UC study estimates mild cognitive impairment among diverse Latino populations at 10%
SACRAMENTO, Calif.) – A study of over 6,300 Latinos of Dominican, Central American, Cuban, Mexican Puerto Rican and South American heritage estimates that nearly 10% of middle-age and older Latinos in the U.S. meet the criteria for mild cognitive impairment. MCI is a transitional stage between healthy aging and dementia characterized by a slight decline in memory and thinking skills.
The research, led by researchers at the University of California at Davis and San Diego, publishes Nov. 18 in Alzheimer’s & Dementia: The Journal of the Alzheimer’s Association. It is an important first step in understanding Alzheimer’s and other dementias in understudied Latino populations.
“Latinos share regional forms of the Spanish language, but their cultural histories, genetic ancestries and health profiles are diverse,” said Charles DeCarli, co-principal investigator of the study and director of the UC Davis Alzheimer’s Disease Center. “This is the first study to estimate the overall prevalence of mild cognitive impairment among diverse populations of Latinos. It also identified factors – cardiovascular disease and depression – that can be treated to reduce the risk.”
The researchers found 9.8% of participants had MCI. Older age, high cardiovascular disease risk and symptoms of depression increased with MCI prevalence. However, a major risk factor gene for developing Alzheimer’s in some populations, APOE4, was not associated with increased MCI risk in the Latino groups studied. This result differs from prior studies of principally white, non-Hispanic populations.
“Our findings suggest that there are other biological factors that may contribute to MCI in Latinos,” said Hector M. Gonzalez, first author and co-principal investigator of the study. He also is an associate professor of neurosciences at UC San Diego.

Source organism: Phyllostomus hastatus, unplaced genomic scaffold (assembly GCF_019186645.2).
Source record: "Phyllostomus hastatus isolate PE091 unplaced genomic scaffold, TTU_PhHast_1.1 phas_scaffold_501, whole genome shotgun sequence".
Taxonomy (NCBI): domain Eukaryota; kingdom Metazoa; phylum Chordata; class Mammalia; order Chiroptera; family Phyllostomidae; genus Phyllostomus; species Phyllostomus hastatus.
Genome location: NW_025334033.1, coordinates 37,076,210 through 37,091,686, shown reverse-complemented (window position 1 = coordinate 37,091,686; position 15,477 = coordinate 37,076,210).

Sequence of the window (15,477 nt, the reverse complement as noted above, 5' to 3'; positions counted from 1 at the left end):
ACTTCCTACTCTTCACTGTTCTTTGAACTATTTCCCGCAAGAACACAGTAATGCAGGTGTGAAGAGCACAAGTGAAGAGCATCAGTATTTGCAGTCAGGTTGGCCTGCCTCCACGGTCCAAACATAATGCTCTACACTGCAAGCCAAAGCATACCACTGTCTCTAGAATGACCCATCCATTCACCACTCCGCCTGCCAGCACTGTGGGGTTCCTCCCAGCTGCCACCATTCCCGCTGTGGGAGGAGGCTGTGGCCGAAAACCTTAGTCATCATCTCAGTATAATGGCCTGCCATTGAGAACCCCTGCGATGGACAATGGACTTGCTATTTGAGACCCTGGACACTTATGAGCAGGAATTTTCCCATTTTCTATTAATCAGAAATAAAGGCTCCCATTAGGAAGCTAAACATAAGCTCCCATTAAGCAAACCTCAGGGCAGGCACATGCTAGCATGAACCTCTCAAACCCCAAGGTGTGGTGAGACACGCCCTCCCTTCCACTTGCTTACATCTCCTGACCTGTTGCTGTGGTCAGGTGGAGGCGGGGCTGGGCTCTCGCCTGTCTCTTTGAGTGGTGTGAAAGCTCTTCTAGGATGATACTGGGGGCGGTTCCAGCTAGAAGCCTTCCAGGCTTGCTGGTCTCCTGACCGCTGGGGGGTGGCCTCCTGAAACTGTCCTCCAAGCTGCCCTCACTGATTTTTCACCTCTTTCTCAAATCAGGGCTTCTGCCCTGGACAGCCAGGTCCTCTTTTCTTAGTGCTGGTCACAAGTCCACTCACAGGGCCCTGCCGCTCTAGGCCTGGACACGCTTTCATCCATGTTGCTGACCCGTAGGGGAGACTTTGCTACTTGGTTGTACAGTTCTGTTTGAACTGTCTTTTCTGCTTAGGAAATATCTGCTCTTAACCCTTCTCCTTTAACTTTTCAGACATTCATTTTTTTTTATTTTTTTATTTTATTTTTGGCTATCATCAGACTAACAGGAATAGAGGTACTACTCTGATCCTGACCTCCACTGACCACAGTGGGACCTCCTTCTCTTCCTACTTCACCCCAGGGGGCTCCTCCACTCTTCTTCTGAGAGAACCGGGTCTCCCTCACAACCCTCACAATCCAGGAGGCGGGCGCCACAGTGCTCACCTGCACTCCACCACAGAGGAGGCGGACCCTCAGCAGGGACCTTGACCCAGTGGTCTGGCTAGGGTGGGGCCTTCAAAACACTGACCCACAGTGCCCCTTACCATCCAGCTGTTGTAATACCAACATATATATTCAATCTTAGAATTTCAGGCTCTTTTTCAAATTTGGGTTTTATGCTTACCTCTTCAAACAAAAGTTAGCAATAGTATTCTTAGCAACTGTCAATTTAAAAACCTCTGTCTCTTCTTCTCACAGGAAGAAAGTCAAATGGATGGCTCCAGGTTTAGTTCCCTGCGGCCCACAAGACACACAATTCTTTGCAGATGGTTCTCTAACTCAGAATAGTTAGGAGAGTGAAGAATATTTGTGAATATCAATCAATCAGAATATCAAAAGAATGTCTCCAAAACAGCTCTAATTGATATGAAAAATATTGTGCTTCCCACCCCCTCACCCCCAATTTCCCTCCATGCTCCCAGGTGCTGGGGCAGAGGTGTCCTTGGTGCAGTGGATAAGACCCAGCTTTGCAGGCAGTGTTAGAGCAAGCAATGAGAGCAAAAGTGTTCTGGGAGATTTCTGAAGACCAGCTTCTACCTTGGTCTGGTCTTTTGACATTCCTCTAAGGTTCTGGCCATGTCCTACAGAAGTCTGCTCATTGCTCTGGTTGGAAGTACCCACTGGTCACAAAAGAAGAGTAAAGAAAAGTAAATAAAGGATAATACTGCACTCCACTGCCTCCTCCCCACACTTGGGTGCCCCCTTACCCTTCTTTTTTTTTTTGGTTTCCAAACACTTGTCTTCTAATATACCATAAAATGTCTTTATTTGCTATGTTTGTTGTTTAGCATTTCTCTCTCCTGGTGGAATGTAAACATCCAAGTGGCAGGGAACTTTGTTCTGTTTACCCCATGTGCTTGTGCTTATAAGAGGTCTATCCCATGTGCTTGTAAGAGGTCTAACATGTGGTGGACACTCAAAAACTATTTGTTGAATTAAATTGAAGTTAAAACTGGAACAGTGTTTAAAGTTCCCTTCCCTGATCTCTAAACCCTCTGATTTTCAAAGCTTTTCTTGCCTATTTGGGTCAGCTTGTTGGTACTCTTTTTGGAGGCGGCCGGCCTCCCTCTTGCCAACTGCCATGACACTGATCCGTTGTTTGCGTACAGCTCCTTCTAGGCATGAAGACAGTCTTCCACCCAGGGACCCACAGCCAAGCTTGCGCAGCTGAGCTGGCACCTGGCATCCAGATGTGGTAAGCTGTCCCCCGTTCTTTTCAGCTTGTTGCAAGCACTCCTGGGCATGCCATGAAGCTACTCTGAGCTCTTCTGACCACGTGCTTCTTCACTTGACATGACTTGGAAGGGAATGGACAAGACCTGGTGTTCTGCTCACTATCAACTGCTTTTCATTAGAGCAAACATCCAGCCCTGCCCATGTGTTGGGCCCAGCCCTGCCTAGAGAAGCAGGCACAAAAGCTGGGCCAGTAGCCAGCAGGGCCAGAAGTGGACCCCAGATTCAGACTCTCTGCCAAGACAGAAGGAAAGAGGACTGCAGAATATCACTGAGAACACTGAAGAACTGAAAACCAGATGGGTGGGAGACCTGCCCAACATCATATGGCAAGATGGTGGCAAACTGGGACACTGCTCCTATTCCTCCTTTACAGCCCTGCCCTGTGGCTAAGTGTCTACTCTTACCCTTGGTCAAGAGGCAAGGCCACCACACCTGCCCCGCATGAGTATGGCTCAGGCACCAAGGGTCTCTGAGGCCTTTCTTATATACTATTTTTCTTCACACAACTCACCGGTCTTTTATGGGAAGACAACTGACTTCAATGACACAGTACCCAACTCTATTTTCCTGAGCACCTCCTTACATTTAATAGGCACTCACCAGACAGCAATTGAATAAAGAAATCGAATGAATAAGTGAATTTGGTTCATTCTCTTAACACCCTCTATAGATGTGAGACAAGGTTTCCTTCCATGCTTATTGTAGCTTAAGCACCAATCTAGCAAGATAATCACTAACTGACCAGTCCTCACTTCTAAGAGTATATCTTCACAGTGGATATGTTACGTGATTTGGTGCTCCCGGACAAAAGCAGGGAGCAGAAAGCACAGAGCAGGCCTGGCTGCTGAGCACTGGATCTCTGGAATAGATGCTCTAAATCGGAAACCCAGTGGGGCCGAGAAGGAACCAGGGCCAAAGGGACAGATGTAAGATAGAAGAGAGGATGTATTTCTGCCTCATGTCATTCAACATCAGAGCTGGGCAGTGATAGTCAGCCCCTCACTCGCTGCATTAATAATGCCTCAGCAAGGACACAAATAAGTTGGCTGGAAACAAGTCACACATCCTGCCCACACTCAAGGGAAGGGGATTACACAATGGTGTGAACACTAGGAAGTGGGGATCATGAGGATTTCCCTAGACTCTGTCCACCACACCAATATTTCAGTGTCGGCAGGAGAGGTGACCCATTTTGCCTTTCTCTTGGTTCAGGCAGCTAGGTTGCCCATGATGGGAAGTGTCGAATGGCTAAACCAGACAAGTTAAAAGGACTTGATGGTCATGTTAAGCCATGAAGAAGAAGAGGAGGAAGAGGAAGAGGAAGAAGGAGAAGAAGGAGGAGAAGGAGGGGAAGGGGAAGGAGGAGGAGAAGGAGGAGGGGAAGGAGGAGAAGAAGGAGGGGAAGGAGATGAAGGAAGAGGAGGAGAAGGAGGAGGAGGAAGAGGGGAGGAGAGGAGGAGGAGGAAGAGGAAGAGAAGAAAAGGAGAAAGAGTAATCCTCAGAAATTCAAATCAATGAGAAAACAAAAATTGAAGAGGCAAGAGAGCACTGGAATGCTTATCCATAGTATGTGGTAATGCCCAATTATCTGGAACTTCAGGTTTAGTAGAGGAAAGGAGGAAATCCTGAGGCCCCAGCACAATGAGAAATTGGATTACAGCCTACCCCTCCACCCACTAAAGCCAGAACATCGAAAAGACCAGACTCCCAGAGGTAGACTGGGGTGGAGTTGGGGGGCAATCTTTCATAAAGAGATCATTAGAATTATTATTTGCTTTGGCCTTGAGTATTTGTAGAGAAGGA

The researchers linked Puerto Rican heritage with the highest MCI prevalence (12.9%) and those with Cuban heritage with the lowest (8.0%). MCI prevalence for those with heritage in other parts of the world included, Central Americans (10.8%), Dominicans (9.7%), South Americans (9.6%) and Mexicans (9.5%).
While MCI rates varied by Latino backgrounds, the variation was not as wide as reported in previous studies, the researchers said.
For the study, Gonzalez and colleagues assessed detailed data on Latino health from SOL-INCA, a Study of Latinos-Investigation of Neurocognitive Aging, and its parent study, the Hispanic Community Health Study/Study of Latinos (HCHS/SOL). Funded by the National Institutes of Health, SOL-INCA contained the results of cognitive tests given in English and Spanish with follow-up testing occurring seven years later on average. HCHS/SOL focused on cardiovascular risk factors.
“With the in-depth sociocultural, behavioral, biological and genetic data collected and careful study design, we were able to generalize our findings for diverse Latino populations,” said Gonzalez, principal investigator of SOL-INCA. “We believe we are at the frontier of making new discoveries and more precisely understanding Latino cognitive aging and Alzheimer’s disease-related dementias.
By identifying cardiovascular disease and depression as important risk factors for MCI among Latinos, the researchers believe there is a tremendous opportunity to intervene to improve health.
“Cardiovascular disease and depression can be treated to reduce MCI risk in this large, rapidly growing, but understudied population,” Gonzalez said.
In a related Perspective article published in the same issue of the journal, González and colleagues suggest using SOL-INCA as a model research framework for advancing research on Latino Alzheimer’s disease and other dementias.
Latinos represent nearly one-fifth of the U.S. population. In California and Texas, they represent 40% of the population. Preventing dementia and addressing cardiovascular disease in Latinos later in life begins with understanding and modifying cardiovascular health earlier in the lifespan.
Co-authors of the study include Wassim Tarraf of Wayne State University, Neil Schneiderman of University of Miami, Myriam Fornage of the University of Texas Health Science Center, Priscilla M. Vasquez and Albert Chai of UC San Diego, Donglin Zeng and Marston Youngblood of the University of North Carolina, Linda C. Gallo from San Diego State University, Martha L. Daviglus from the University of Illinois at Chicago, Richard B. Lipton of Albert Einstein College of Medicine, Robert Kaplan from Albert Einstein College of Medicine and Fred Hutchinson Cancer Research Center, Alberto R. Ramos from Fred Hutchinson Cancer Research Center, Melissa Lamar from the University of Illinois at Chicago and Rush University Medical Center, and Sonia Thomas from RTI International.
The study was funded by the National Institute on Aging and the National Heart, Lung and Blood Institute.